Caucasian female nurse standing in doctors office taking selfie on cellular device.

Should TikTok Doctors Owe Any Duty of Care Toward Their Followers?

By Sarah Gabriele

Doctors are now using social media platforms to spread medical knowledge and to interact with the communities that they are actively building.

This trend poses new ethical questions for physicians who want to create and engage with their communities on social media.

A recent survey showed that almost 1 in 5 Americans now turn to TikTok before their doctor for health advice. To name just a few so-called “TikTok doctors,” Dr. Leslie has almost 1 million followers to whom she gives daily recommendations, and Dr. Emeka Okorocha is a London-based physician with over 250k followers to whom he offers advice on topics including smoking cessation. Like Dr. Leslie and Dr. Emeka, hundreds of other physicians use social media to share recommendations and bits of advice. As these accounts proliferate, the line between the roles of doctor and influencer becomes blurred.

Needless to say, the relationship between a doctor and a patient is different from the relationship between an influencer and their followers. Influencers do not know each individual person they interact with, but rather use their social media profiles to engage with many people, who, collectively, form their community. On the other hand, doctors personally know their patients and are entrusted with the task of evaluating their health case by case.

According to the American Medical Association (AMA), a clinician-patient relationship is generally formed when a physician affirmatively acts in a patient’s case by examining, diagnosing, treating, or agreeing to do so. The existence of these requirements, and more specifically, the necessity for a doctor to take some active steps toward the care of a patient to fully form such a relationship, has historically required some type of in-person activity from both doctors and patients, due to a lack of other means for interactions.

This picture rapidly changed with the COVID-19 pandemic and the increased use of telemedicine, creating the necessity to revisit the classic standard for establishing a doctor-patient relationship. Consequently, professional associations, like the AMA, updated their practice guideline to cover and regulate these “new” virtual clinical spaces. In this respect, AMA Code now states that a physician’s fundamental ethical responsibilities to patients do not change in the context of care delivered via telemedicine.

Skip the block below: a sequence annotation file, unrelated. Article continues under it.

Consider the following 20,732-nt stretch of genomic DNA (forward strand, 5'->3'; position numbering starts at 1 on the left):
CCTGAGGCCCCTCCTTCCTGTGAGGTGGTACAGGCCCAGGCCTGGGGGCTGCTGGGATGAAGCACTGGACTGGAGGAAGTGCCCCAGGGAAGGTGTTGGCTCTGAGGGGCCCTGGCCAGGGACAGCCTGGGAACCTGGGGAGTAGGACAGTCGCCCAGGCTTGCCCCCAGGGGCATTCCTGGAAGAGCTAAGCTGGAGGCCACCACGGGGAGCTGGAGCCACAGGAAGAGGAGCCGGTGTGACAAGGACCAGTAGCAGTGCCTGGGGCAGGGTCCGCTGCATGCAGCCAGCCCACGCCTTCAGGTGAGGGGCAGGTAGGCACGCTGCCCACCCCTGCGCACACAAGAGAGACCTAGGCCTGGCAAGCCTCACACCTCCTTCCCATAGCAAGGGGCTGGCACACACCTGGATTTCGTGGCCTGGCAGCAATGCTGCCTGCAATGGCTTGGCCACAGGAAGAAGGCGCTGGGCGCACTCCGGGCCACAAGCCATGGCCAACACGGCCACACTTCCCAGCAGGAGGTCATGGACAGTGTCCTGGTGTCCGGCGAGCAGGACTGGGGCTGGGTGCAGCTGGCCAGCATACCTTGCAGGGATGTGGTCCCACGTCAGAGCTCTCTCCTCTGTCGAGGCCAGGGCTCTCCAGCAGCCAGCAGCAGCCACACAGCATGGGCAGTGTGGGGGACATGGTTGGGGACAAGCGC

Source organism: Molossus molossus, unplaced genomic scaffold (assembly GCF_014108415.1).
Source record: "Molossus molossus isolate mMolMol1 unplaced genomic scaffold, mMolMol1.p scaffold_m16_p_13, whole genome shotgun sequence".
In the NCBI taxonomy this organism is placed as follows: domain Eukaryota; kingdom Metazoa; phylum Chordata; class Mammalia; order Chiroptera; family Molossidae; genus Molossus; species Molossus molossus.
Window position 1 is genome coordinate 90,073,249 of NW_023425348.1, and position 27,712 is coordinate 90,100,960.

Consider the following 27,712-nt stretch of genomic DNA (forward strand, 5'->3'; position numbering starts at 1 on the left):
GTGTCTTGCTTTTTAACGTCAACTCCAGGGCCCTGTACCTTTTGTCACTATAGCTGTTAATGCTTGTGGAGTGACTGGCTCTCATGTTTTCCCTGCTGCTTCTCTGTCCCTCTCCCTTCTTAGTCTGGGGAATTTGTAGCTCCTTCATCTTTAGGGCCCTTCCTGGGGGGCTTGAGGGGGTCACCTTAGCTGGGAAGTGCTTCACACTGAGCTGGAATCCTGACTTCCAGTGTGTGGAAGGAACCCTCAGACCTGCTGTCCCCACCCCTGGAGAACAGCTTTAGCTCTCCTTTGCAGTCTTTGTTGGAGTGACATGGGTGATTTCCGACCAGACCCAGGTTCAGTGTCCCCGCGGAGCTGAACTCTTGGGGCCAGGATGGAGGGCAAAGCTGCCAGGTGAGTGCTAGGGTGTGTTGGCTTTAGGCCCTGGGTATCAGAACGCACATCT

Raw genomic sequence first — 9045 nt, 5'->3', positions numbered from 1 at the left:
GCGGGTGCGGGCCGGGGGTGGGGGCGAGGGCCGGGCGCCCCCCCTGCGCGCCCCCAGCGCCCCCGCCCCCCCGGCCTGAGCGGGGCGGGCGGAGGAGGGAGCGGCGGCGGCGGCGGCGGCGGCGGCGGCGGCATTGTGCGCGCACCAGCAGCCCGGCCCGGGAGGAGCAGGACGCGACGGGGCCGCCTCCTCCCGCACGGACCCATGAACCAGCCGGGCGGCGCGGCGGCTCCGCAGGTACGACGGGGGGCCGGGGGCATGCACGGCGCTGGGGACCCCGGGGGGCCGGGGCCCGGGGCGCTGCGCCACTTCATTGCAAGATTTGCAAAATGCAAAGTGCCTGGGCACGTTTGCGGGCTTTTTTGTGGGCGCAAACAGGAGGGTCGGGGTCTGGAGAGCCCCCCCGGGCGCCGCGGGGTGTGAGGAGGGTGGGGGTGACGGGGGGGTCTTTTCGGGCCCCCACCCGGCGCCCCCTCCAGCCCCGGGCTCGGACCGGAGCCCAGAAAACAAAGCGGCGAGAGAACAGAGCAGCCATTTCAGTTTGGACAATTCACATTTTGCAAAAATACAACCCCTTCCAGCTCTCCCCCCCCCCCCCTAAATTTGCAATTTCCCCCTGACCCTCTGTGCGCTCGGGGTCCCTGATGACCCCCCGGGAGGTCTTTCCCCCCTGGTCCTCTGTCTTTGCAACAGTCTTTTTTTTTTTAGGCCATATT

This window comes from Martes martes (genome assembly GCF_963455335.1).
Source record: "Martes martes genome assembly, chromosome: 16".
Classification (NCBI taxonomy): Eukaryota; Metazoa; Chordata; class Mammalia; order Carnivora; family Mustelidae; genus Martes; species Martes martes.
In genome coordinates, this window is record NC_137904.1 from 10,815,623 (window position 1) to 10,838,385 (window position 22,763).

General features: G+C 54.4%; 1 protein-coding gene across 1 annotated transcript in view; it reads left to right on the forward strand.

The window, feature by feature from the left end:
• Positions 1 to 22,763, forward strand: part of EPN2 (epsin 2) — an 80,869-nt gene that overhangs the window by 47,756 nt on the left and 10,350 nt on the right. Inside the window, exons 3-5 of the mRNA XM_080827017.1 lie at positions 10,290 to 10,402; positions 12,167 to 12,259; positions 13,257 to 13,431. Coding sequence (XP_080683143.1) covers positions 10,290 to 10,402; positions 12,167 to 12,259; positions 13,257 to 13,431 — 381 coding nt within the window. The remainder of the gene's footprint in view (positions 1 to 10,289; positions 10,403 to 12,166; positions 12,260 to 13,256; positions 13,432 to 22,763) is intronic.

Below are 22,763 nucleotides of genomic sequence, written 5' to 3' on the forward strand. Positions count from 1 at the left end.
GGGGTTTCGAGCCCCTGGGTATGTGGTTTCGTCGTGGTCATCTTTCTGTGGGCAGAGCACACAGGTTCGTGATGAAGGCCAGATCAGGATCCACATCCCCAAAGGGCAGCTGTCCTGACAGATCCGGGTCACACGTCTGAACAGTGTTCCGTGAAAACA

Yet, although telemedicine might have normalized the use of virtual means for receiving health care, the interactions of doctors and patients in telemedicine are still fundamentally different from the relationship between TikTok doctors and their community.

Indeed, while doctors can simulate the same interaction that would otherwise occur inside a doctor’s office through telemedicine, social media has created a completely different way of delivering care. TikTok doctors use their accounts to talk to a larger audience, without particularly referring to the specific case any individual patient. The lack of identification of one patient to whom medical advice is referred has been considered in the past as the deciding factor for the lack of a doctor-patient relationship. For example, doctors who became television celebrities have been deemed exempt from any responsibility for their recommendations, due to the lack of a doctor-patient relationship.

However, although the relationship between clinicians and patients is not fully formed, the interactions between TikTok doctors and their communities are strong and long-lasting, and should not be dismissed because they do not fall within the narrowly defined category of  doctor-patient relationship. Instead, we should consider that there are other kinds of relationships that are similarly deserving of moral attention among doctors and people who are seeking their advice.

The existence of a special relationship between doctors and their social media communities has not gone unnoticed. Professional organizations are becoming increasingly aware of this phenomenon and have started to issue guidelines for best practices on social media. For example, the American Academy of Family Physicians has specifically recommended not to offer medical advice, but rather to offer educational tips, protect users from misinformation, and avoid conflicts of interest that might arise through paid partnerships. These guidelines further show how, although no doctor-patient relationship is established, there is a concern over the duty of care that medical influencers owe to their followers.


Sarah Gabriele is a second-year Master of Bioethics candidate at Harvard Medical School. She obtained her law degree from the University of Trento (Italy) and an LL.M. from the Washington University in St. Louis. After graduating from law school, she worked at Hogan Lovells in their Milan office, specializing in pharmaceutical patent litigation. Currently, she is a student fellow with the Petrie-Flom Center for Health Law Policy, Biotechnology, and Bioethics at Harvard Law School and a research specialist at PORTAL, in the Division of Pharmacoepidemiology and Pharmacoeconomics of Harvard Medical School and Brigham and Women’s Hospital.

Leave a Reply

This site uses Akismet to reduce spam. Learn how your comment data is processed.